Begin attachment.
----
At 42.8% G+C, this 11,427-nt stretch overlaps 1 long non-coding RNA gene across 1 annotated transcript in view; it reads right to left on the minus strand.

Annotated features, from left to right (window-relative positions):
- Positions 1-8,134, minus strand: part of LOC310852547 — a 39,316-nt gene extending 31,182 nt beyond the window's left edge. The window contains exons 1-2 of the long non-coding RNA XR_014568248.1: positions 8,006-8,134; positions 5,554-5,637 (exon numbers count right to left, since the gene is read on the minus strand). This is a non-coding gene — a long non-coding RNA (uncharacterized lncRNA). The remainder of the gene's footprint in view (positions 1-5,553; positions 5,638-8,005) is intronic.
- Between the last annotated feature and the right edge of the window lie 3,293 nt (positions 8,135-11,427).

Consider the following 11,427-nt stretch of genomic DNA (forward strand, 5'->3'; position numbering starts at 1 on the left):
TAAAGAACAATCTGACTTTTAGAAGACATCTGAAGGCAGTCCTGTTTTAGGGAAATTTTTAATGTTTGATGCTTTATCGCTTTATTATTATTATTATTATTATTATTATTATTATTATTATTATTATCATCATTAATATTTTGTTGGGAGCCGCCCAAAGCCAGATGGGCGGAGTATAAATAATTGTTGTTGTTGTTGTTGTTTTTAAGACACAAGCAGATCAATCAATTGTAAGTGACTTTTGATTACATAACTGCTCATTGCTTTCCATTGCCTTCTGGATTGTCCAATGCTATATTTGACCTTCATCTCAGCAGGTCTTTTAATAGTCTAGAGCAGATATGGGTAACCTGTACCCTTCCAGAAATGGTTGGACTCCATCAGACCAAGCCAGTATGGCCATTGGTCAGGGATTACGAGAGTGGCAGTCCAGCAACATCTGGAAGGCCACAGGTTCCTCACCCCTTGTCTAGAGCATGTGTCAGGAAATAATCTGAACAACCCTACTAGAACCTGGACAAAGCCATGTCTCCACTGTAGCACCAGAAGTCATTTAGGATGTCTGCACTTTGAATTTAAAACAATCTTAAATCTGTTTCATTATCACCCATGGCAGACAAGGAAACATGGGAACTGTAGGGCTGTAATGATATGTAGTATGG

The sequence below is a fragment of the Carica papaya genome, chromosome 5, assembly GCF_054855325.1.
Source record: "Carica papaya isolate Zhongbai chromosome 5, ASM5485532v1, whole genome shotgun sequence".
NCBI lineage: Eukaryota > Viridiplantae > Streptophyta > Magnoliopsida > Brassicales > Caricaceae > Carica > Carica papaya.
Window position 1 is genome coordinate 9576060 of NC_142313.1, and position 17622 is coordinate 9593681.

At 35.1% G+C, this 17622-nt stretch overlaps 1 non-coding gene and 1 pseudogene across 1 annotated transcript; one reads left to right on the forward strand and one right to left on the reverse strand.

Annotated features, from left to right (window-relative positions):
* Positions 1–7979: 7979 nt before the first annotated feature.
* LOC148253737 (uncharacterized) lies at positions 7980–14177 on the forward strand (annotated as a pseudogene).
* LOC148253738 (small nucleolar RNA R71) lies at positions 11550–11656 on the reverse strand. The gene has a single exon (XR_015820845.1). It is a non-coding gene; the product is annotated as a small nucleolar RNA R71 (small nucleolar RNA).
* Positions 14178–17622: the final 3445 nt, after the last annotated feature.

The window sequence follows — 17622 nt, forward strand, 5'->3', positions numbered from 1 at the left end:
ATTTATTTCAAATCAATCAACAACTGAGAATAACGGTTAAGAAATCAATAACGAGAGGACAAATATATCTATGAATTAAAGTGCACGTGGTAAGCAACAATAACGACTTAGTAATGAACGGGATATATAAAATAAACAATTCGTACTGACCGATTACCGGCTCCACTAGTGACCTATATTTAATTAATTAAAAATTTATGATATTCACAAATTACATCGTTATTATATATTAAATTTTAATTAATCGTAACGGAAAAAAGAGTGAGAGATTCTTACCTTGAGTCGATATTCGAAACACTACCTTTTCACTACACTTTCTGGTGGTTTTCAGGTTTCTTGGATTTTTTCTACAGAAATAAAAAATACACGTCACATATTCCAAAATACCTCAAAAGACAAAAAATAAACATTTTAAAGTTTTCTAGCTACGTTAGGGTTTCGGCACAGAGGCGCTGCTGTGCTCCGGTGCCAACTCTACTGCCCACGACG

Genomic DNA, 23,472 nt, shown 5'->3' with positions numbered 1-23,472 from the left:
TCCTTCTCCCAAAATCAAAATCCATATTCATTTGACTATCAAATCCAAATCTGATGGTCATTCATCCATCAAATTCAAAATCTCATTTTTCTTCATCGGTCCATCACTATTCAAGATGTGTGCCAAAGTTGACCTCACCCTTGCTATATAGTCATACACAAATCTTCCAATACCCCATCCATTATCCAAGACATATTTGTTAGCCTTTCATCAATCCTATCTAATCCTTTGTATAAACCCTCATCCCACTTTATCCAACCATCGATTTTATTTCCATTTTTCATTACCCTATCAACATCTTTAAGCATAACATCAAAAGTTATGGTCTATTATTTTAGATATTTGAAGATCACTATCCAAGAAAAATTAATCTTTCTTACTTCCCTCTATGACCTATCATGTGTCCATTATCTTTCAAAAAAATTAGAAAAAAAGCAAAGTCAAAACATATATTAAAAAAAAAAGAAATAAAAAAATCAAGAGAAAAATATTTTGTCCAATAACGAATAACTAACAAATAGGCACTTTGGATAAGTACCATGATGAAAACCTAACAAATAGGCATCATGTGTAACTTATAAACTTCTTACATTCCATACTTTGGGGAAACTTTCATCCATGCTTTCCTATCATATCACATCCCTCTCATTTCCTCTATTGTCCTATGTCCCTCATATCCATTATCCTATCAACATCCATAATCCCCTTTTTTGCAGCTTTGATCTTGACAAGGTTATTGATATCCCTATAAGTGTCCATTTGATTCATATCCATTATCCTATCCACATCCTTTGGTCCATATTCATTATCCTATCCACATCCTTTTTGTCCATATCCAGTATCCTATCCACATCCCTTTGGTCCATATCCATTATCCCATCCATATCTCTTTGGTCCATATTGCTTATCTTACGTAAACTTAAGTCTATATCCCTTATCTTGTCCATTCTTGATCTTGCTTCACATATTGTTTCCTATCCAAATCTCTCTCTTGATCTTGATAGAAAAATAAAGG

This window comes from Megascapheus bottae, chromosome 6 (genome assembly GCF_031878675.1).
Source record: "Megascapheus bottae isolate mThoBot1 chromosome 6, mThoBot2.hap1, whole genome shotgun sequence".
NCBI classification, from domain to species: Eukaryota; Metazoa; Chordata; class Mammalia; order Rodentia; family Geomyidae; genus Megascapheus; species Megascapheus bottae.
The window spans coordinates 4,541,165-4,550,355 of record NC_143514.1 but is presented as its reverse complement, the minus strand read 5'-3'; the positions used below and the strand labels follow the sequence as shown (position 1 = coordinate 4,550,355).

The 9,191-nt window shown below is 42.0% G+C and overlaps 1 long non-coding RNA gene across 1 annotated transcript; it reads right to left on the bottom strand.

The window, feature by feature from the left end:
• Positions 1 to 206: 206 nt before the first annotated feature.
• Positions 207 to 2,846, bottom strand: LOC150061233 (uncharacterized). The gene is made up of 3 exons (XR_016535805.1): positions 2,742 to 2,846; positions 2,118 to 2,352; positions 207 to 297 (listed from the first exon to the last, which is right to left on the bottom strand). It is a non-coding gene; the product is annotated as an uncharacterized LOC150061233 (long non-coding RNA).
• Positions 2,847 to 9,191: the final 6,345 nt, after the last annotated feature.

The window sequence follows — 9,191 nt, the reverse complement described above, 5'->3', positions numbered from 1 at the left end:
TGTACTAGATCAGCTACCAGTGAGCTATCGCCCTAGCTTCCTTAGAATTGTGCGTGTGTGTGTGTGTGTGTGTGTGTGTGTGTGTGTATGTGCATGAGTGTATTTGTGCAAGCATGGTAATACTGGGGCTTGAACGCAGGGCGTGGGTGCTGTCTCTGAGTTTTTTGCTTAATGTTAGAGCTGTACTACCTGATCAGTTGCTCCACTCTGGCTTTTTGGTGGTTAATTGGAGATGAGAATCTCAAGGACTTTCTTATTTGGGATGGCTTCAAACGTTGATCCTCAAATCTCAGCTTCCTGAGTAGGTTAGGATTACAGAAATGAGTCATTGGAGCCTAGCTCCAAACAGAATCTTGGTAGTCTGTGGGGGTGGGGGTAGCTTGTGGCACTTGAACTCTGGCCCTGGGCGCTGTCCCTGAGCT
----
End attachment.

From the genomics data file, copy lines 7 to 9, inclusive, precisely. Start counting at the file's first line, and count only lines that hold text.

The sequence below is a fragment of the Carica papaya genome, chromosome 5, assembly GCF_054855325.1.
Source record: "Carica papaya isolate Zhongbai chromosome 5, ASM5485532v1, whole genome shotgun sequence".
NCBI lineage: Eukaryota > Viridiplantae > Streptophyta > Magnoliopsida > Brassicales > Caricaceae > Carica > Carica papaya.